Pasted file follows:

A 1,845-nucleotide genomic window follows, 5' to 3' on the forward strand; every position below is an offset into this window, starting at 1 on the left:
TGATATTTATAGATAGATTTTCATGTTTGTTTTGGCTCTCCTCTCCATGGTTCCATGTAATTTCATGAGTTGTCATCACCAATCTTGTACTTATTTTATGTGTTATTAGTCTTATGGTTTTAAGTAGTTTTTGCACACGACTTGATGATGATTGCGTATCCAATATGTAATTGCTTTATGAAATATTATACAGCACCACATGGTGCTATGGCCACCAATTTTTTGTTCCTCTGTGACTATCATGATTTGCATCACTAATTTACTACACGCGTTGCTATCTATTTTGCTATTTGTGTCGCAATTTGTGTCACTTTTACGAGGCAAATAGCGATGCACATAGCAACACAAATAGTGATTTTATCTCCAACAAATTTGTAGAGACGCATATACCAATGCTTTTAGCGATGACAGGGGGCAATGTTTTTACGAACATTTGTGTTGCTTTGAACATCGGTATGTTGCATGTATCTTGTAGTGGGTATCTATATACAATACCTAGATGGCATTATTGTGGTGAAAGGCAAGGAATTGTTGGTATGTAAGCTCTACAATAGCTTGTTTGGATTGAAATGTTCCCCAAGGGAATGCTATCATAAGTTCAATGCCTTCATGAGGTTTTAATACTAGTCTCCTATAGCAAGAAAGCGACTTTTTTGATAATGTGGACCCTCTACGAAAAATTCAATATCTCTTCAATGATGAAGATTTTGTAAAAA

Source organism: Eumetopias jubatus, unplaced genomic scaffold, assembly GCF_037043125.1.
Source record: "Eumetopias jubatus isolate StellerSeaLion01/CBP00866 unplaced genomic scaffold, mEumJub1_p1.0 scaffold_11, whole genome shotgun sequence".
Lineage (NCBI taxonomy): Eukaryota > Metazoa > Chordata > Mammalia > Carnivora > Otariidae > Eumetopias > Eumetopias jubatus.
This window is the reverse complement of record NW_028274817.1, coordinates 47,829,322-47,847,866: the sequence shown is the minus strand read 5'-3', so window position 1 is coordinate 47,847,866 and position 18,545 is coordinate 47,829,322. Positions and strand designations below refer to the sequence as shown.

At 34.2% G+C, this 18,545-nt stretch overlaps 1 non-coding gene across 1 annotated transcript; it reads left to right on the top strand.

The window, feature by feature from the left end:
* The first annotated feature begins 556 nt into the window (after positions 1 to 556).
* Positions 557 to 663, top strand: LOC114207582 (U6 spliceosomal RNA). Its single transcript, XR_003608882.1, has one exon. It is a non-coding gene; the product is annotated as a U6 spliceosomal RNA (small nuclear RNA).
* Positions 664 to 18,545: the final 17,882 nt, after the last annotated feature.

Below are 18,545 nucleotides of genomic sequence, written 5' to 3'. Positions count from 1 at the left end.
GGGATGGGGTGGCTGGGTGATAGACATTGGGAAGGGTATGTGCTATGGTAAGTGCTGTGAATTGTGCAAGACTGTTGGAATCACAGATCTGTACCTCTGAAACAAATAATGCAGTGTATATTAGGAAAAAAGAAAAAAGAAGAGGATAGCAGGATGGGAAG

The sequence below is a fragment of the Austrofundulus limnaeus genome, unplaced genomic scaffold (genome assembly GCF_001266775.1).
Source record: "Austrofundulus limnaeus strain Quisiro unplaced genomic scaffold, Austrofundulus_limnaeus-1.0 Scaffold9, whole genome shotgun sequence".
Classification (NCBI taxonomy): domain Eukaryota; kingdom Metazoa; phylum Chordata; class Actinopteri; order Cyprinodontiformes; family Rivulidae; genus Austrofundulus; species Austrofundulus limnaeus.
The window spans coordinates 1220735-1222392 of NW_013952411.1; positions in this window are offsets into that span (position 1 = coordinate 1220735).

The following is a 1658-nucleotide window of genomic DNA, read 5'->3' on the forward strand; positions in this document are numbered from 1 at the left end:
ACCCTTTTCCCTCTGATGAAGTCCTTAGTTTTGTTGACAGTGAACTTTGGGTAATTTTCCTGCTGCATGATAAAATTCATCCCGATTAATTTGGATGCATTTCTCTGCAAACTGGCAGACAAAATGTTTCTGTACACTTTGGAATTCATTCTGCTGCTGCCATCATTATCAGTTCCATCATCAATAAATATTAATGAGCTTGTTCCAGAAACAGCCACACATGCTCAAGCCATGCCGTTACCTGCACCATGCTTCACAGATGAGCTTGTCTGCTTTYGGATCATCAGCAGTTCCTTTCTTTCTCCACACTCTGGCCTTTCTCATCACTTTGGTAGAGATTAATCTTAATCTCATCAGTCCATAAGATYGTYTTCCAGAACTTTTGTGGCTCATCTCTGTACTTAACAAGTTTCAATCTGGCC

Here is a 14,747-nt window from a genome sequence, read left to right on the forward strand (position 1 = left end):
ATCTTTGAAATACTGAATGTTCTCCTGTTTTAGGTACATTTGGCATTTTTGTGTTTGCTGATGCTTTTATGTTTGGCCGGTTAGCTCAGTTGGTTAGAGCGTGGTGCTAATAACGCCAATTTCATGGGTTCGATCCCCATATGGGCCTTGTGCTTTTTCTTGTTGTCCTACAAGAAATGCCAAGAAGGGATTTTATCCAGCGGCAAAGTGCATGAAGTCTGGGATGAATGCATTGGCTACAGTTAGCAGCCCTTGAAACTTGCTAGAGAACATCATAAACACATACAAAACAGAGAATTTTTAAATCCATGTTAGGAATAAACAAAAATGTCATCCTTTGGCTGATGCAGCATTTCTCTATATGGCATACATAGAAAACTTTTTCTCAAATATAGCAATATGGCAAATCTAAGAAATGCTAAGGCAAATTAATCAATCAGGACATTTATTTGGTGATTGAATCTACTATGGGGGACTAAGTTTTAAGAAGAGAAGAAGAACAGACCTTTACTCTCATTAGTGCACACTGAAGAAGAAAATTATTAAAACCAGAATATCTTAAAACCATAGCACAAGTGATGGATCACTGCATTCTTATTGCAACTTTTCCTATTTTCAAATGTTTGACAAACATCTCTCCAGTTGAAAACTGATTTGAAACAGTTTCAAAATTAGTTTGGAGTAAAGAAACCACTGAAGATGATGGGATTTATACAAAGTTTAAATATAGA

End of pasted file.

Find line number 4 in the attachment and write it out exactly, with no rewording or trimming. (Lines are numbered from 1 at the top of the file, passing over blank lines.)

Source record: "Eumetopias jubatus isolate StellerSeaLion01/CBP00866 unplaced genomic scaffold, mEumJub1_p1.0 scaffold_11, whole genome shotgun sequence".